o      a review and analysis of the historical and prospective financial results of the company;
o      a review and analysis of operational, marketing, technical and other information regarding the factors that influence the cash flow prospects and risk dynamics of the company;
o      discussions with management regarding the operations of the company;
o      a review and analysis of public information and other available information pertaining to the company and the industry in which it competes, and
o      a review and analysis of transactions that have taken place in recent years among businesses whose operations are similar to those of the company.
·              Prepare company overview materials in consultation with the company, which will provide prospective partners with an understanding of the nature of the company and allow them to assess value;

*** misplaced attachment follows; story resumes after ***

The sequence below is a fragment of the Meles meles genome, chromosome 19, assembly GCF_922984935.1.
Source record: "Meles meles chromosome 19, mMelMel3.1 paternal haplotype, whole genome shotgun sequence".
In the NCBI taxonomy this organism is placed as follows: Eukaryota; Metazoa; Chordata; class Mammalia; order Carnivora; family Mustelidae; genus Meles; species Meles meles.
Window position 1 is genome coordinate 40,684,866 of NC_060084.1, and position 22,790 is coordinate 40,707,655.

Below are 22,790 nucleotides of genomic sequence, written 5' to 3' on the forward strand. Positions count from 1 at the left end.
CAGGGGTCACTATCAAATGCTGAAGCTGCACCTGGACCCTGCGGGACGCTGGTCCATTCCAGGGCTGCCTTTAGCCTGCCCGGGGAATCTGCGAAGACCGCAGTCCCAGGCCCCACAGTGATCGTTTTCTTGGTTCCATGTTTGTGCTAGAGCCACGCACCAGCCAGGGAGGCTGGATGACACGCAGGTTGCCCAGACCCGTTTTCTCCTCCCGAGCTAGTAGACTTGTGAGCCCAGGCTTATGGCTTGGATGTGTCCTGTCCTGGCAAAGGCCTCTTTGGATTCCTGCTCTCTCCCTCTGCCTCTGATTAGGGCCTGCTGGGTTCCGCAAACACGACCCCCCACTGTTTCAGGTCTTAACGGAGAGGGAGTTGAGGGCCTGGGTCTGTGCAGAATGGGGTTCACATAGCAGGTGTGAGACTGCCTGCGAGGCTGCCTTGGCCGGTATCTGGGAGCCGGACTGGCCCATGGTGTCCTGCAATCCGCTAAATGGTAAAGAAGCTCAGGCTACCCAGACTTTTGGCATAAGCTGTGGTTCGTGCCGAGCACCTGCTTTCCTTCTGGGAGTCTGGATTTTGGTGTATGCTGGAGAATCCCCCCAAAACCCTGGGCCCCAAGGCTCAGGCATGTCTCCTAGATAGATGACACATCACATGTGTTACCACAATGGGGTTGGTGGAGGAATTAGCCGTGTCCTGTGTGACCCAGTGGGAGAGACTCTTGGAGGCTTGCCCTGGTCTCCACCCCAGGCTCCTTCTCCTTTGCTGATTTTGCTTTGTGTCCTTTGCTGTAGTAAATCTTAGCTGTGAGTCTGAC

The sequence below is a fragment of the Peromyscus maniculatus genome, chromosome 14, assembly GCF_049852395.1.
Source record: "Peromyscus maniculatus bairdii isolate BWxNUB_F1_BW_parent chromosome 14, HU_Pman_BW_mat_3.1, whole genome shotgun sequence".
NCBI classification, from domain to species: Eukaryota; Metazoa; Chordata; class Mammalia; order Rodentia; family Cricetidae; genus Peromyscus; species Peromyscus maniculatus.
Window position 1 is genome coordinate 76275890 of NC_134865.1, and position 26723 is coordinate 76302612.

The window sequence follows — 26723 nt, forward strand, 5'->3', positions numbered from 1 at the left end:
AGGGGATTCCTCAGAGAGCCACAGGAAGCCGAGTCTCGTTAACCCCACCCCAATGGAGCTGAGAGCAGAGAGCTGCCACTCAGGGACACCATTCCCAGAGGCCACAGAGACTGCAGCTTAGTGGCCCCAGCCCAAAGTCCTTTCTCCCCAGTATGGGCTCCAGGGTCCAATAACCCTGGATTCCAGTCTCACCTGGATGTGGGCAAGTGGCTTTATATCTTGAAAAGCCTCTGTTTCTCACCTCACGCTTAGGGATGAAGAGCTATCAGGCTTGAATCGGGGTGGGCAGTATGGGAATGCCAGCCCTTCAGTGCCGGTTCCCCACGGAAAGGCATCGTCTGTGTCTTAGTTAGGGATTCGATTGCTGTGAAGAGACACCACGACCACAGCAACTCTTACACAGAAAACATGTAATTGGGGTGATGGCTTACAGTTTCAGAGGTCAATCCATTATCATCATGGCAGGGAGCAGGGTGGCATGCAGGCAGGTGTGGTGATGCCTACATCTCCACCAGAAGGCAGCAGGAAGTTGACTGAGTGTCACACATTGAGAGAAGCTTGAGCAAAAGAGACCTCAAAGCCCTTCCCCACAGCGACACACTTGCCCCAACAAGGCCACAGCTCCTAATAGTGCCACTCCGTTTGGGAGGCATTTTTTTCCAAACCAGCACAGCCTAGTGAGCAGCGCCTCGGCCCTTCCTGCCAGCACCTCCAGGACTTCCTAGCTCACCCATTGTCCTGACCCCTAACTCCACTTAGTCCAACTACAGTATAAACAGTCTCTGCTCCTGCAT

·              Conduct a search to identify suitable potential partners, guided by any criteria provided by the company;
·              Contact and screen potential partners;
·              Assist the company in the preparation of due diligence documentation, a management presentation and related materials for review by possible partners;
·              Negotiate with possible partners;
·              Work with the company’s legal counsel, tax advisors and other advisors to assist the company in structuring the transaction so as to meet its financial objectives; 
·              Review the documentation in respect of the transaction; and
·              Other functions as required in support of the transaction, and as agreed to from time to time.